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Why the clamor for "objective film criticism"

is misguided


Francesco Corso, Staff Writer

In an increasingly interconnected age, it has become possible for individuals to voice any opinion online with an increasing degree of ease. With that comes a variety of opinions on a number of different topics. One such topic is media criticism, especially movies. There have been a number of polarizing movies released in recent years that have elicited an array of user reviews submitted to sites such as Rotten Tomatoes and Metacritic. With that has come this notion that there is a form of objective criticism of film, which is completely oxymoronic and antithetical to the very nature of criticism.


First thing’s first: we need to establish what the purpose of reviews. Reviews are designed to inform potential viewers about whether or not a movie worth seeing. Professional critics are specifically paid in order to voice their opinion about a movie and give it a numerical rating based on how they viewed the overall quality of the movie. Due to the fact that critics often see significantly more movies than your average moviegoer, they often may have differing opinions and tend to look at movies differently, oftentimes being more critical of things that typical audiences may give a pass. As a result, several organizations such as Rotten Tomatoes, Metacritic and CinemaScore have formed to track how general audiences felt about a movie. It is worth noting that Rotten Tomatoes and Metacritic are inherently flawed in their methodology as the anonymous system allows users to make multiple accounts or utilize bots to automatically create reviews. Furthermore, these sites are prone to self-selection bias as individuals who really liked or disliked a movie are more likely to leave reviews which can skew the results. CinemaScore is significantly better as they conduct random polling in movie theatres in major cities across the country. Ultimately, these metrics are gauging the same thing: opinions.


So, if reviews are inherently opinionated and thus subject to the bias of those leaving a review, what can we do to alleviate that? In short, we can’t. Simply put, movies are an art form and art is subjective by its very nature. There is no mathematical formula that can be utilized to determine if a film is good or not. Some may still remain unconvinced however and may even provide several objections. What about claims like, “the acting wasn’t convincing” or “the CGI doesn’t look that good?” Clearly, those are objective statements, right? Wrong! As stated above you can’t really quantify a statement like that. You only provide an opinion. Ultimately, the idea of “objective criticism” is nothing more than a fleeting dream. An “objective review” would ultimately be close to worthless as all one can really do is relate to what happens in the movie, without actually analyzing anything. At that point, you’d basically have a synopsis or an overview.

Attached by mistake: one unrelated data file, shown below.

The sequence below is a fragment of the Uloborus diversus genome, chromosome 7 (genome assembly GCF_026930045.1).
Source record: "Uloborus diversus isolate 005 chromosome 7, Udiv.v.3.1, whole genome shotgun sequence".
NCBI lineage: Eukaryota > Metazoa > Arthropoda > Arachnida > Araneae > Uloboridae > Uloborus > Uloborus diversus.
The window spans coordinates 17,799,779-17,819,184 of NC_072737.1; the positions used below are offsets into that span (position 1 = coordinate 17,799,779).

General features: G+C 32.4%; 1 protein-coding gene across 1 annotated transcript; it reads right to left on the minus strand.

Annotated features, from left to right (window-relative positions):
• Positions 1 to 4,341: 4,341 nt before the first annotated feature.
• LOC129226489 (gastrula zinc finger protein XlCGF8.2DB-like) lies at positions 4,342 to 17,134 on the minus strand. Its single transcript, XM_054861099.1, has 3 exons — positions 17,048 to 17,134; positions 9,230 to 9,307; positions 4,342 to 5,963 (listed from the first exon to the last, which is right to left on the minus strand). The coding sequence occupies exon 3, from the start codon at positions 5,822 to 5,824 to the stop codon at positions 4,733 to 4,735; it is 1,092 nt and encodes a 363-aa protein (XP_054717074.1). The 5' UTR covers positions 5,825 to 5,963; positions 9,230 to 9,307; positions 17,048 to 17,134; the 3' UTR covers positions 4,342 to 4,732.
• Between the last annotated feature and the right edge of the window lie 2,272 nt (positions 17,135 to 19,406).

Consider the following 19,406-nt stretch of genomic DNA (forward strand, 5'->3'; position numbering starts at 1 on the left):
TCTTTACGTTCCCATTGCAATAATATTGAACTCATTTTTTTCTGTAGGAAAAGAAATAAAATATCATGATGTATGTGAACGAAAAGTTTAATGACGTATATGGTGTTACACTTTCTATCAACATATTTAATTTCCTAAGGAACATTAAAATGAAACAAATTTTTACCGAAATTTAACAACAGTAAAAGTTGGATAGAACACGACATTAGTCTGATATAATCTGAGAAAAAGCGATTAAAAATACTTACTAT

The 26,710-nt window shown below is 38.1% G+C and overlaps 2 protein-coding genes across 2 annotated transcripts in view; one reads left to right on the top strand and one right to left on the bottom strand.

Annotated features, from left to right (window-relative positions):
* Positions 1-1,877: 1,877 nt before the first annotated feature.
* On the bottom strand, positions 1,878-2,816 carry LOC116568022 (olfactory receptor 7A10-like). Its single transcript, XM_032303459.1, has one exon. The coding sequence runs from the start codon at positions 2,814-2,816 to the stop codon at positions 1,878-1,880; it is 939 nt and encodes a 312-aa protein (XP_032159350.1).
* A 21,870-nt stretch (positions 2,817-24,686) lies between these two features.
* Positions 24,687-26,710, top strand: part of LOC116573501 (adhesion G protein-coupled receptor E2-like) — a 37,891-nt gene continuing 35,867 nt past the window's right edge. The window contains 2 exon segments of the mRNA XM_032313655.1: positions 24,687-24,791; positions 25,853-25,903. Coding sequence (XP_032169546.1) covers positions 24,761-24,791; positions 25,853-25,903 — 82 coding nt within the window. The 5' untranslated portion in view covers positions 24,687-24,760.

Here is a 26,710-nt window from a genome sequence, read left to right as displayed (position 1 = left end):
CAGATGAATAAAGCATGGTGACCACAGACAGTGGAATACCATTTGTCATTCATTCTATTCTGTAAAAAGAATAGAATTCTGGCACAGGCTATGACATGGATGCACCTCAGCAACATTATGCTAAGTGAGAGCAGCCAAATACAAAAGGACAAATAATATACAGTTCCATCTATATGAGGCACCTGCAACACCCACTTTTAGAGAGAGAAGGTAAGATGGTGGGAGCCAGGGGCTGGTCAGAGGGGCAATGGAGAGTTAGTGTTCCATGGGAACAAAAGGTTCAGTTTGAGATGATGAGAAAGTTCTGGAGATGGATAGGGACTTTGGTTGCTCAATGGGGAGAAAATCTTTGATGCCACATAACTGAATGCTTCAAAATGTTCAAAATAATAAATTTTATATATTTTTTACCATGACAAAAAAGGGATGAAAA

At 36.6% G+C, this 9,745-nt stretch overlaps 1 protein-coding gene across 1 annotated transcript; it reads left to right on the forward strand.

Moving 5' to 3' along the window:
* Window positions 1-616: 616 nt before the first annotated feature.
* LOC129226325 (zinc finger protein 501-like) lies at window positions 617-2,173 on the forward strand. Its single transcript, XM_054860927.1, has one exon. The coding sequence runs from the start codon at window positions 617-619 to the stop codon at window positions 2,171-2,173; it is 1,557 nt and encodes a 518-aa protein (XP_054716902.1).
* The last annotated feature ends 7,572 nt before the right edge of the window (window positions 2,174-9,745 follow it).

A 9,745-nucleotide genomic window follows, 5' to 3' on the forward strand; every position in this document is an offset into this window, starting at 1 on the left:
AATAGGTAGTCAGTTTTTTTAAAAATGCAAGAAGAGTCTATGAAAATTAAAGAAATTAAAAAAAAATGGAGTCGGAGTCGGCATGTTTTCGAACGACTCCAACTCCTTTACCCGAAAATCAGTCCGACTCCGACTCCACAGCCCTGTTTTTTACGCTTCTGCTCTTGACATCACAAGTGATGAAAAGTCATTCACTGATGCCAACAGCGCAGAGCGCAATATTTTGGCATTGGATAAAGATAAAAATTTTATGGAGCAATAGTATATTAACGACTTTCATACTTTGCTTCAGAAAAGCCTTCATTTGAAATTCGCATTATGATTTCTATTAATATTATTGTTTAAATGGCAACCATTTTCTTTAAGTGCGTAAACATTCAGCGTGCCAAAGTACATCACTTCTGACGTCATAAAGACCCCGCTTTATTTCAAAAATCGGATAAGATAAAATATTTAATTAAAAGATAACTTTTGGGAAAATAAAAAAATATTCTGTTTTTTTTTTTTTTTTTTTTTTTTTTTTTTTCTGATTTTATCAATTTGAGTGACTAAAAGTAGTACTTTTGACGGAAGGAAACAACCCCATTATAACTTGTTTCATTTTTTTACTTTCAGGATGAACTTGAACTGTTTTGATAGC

Finally, with this whole debate, I have to address the elephant in the room. That elephant, of course, is the claim that somehow critics are compromised by large companies such as Disney, by accepting bribes in exchange for good reviews. This claim rose to prominence upon the launch of the movie “Batman v Superman: Dawn of Justice,” which was near-universally slammed by critics, sitting at a lowly 27 percent on Rotten Tomatoes, with an audience score of 63 percent. The narrative is somehow that Disney, who owns Marvel the main competitor to DC Comics, paid critics to give the movie bad reviews in order to cause poor performance at the box office. Conversely, the narrative also suggests a film like “Star Wars: The Last Jedi,” which has a critical and audience score of 91 percent and 45 percent respectively, saw Disney, who also owns Lucasfilm, pay critics in order to give it good reviews. Simply put, there is absolutely no evidence to corroborate this story whatsoever. On top of that, there is an easy answer to explain these discrepancies. People want different things from movies and thus have differing opinions. The main conclusion here, putting aside the flawed nature of the audience score for a second, is that critics largely didn’t like “Batman v Superman” and a little over half the audience did, and conversely, critics nearly universally enjoyed “Star Wars: The Last Jedi” and the audience is divided on the subject. There is no conspiracy, nor are critics wrong. They simply disagree with audiences for any number of reasons.


At the end of the day, one should never base their view of a film based on reviews. You should watch it for yourself and form your own opinions. If you sit there clamoring about “objective criticism” or assert that your tastes are more refined, then you’re simply wrong. People are all different and thus, tastes in the film will differ alongside that.